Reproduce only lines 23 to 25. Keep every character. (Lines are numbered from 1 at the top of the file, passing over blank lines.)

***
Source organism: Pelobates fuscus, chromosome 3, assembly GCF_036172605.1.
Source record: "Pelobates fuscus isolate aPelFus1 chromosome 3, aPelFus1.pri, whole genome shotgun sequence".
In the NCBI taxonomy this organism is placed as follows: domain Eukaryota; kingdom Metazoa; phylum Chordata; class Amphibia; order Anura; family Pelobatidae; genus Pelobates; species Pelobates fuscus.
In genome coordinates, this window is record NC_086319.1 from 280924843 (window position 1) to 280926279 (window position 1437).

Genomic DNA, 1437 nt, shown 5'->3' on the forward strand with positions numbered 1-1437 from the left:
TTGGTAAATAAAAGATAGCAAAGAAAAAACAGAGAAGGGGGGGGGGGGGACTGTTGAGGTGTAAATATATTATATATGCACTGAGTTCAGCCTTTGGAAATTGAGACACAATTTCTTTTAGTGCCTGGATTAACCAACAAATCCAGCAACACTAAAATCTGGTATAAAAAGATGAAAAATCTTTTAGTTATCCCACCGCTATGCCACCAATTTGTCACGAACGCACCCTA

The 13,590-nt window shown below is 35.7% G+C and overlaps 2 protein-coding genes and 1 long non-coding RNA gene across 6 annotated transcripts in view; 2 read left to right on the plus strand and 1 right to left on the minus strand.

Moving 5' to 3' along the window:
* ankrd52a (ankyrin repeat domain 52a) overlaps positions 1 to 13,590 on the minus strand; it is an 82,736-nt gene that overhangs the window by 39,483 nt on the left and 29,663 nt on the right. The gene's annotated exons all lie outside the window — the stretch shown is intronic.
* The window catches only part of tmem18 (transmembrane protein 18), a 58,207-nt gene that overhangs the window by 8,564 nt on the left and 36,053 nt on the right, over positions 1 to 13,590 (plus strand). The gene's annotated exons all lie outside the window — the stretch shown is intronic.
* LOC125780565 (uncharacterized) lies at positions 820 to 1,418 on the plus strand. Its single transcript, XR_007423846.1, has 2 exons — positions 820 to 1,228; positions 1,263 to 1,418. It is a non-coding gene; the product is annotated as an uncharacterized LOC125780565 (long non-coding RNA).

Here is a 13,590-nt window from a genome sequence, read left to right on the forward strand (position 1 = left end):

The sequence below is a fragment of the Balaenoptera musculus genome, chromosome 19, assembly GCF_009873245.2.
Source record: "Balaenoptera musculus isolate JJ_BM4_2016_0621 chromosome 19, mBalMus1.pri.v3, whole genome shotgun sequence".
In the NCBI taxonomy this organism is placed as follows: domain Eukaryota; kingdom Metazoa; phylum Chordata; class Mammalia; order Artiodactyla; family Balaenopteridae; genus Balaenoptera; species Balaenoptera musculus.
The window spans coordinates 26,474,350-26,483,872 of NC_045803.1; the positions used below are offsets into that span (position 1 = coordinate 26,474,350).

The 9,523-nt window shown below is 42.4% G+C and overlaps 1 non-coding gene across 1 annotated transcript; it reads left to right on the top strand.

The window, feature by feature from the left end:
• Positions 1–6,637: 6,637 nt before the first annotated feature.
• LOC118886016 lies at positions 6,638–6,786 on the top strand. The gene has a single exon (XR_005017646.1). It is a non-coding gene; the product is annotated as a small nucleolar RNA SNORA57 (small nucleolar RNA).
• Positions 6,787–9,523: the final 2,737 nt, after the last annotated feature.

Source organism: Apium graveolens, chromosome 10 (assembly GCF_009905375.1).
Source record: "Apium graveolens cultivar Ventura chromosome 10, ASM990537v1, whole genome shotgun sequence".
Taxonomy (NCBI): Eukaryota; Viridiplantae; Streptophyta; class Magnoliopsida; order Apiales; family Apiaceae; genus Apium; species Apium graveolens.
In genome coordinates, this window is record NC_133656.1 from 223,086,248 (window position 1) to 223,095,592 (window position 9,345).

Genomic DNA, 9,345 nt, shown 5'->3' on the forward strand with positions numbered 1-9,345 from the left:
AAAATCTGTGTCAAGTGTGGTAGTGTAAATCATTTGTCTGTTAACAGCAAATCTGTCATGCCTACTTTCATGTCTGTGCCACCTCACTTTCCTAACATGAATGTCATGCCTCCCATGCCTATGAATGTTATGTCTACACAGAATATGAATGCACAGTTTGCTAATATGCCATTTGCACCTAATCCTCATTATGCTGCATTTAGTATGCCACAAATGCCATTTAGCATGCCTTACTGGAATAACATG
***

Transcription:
Source record: "Apium graveolens cultivar Ventura chromosome 10, ASM990537v1, whole genome shotgun sequence".
Taxonomy (NCBI): Eukaryota; Viridiplantae; Streptophyta; class Magnoliopsida; order Apiales; family Apiaceae; genus Apium; species Apium graveolens.
In genome coordinates, this window is record NC_133656.1 from 223,086,248 (window position 1) to 223,095,592 (window position 9,345).